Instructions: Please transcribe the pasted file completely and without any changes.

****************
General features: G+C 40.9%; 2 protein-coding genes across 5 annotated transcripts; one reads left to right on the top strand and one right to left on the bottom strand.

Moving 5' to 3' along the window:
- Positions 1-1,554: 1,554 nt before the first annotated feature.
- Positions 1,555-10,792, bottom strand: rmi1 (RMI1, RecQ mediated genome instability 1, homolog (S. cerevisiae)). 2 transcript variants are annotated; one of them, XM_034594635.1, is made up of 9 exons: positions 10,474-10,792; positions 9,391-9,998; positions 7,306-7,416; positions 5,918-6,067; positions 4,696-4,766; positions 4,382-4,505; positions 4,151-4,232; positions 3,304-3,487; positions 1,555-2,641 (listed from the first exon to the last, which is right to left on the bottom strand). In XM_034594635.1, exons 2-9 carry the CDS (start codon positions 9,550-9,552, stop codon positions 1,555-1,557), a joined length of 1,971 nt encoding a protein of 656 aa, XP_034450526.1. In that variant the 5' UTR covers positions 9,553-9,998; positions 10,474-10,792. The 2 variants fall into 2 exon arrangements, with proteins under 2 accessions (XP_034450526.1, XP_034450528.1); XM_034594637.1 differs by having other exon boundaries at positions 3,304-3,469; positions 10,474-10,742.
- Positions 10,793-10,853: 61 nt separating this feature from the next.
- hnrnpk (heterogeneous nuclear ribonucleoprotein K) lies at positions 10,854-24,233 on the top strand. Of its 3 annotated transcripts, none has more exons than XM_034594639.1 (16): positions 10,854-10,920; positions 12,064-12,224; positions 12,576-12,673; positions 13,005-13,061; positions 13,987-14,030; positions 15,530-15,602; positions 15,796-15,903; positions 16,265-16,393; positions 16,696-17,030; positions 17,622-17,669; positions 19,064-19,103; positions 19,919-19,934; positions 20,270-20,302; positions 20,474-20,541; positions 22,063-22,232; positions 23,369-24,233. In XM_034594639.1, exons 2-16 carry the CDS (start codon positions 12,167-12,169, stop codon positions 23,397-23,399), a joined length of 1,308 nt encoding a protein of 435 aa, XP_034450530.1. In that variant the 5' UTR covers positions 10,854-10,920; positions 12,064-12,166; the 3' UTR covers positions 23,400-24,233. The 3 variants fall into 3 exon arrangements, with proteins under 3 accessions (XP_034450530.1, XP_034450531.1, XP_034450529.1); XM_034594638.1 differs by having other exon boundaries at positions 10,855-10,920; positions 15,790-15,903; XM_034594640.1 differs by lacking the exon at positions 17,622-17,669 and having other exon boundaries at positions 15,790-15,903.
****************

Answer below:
General features: G+C 40.9%; 2 protein-coding genes across 5 annotated transcripts; one reads left to right on the top strand and one right to left on the bottom strand.

Moving 5' to 3' along the window:
- Positions 1-1,554: 1,554 nt before the first annotated feature.
- Positions 1,555-10,792, bottom strand: rmi1 (RMI1, RecQ mediated genome instability 1, homolog (S. cerevisiae)). 2 transcript variants are annotated; one of them, XM_034594635.1, is made up of 9 exons: positions 10,474-10,792; positions 9,391-9,998; positions 7,306-7,416; positions 5,918-6,067; positions 4,696-4,766; positions 4,382-4,505; positions 4,151-4,232; positions 3,304-3,487; positions 1,555-2,641 (listed from the first exon to the last, which is right to left on the bottom strand). In XM_034594635.1, exons 2-9 carry the CDS (start codon positions 9,550-9,552, stop codon positions 1,555-1,557), a joined length of 1,971 nt encoding a protein of 656 aa, XP_034450526.1. In that variant the 5' UTR covers positions 9,553-9,998; positions 10,474-10,792. The 2 variants fall into 2 exon arrangements, with proteins under 2 accessions (XP_034450526.1, XP_034450528.1); XM_034594637.1 differs by having other exon boundaries at positions 3,304-3,469; positions 10,474-10,742.
- Positions 10,793-10,853: 61 nt separating this feature from the next.
- hnrnpk (heterogeneous nuclear ribonucleoprotein K) lies at positions 10,854-24,233 on the top strand. Of its 3 annotated transcripts, none has more exons than XM_034594639.1 (16): positions 10,854-10,920; positions 12,064-12,224; positions 12,576-12,673; positions 13,005-13,061; positions 13,987-14,030; positions 15,530-15,602; positions 15,796-15,903; positions 16,265-16,393; positions 16,696-17,030; positions 17,622-17,669; positions 19,064-19,103; positions 19,919-19,934; positions 20,270-20,302; positions 20,474-20,541; positions 22,063-22,232; positions 23,369-24,233. In XM_034594639.1, exons 2-16 carry the CDS (start codon positions 12,167-12,169, stop codon positions 23,397-23,399), a joined length of 1,308 nt encoding a protein of 435 aa, XP_034450530.1. In that variant the 5' UTR covers positions 10,854-10,920; positions 12,064-12,166; the 3' UTR covers positions 23,400-24,233. The 3 variants fall into 3 exon arrangements, with proteins under 3 accessions (XP_034450530.1, XP_034450531.1, XP_034450529.1); XM_034594638.1 differs by having other exon boundaries at positions 10,855-10,920; positions 15,790-15,903; XM_034594640.1 differs by lacking the exon at positions 17,622-17,669 and having other exon boundaries at positions 15,790-15,903.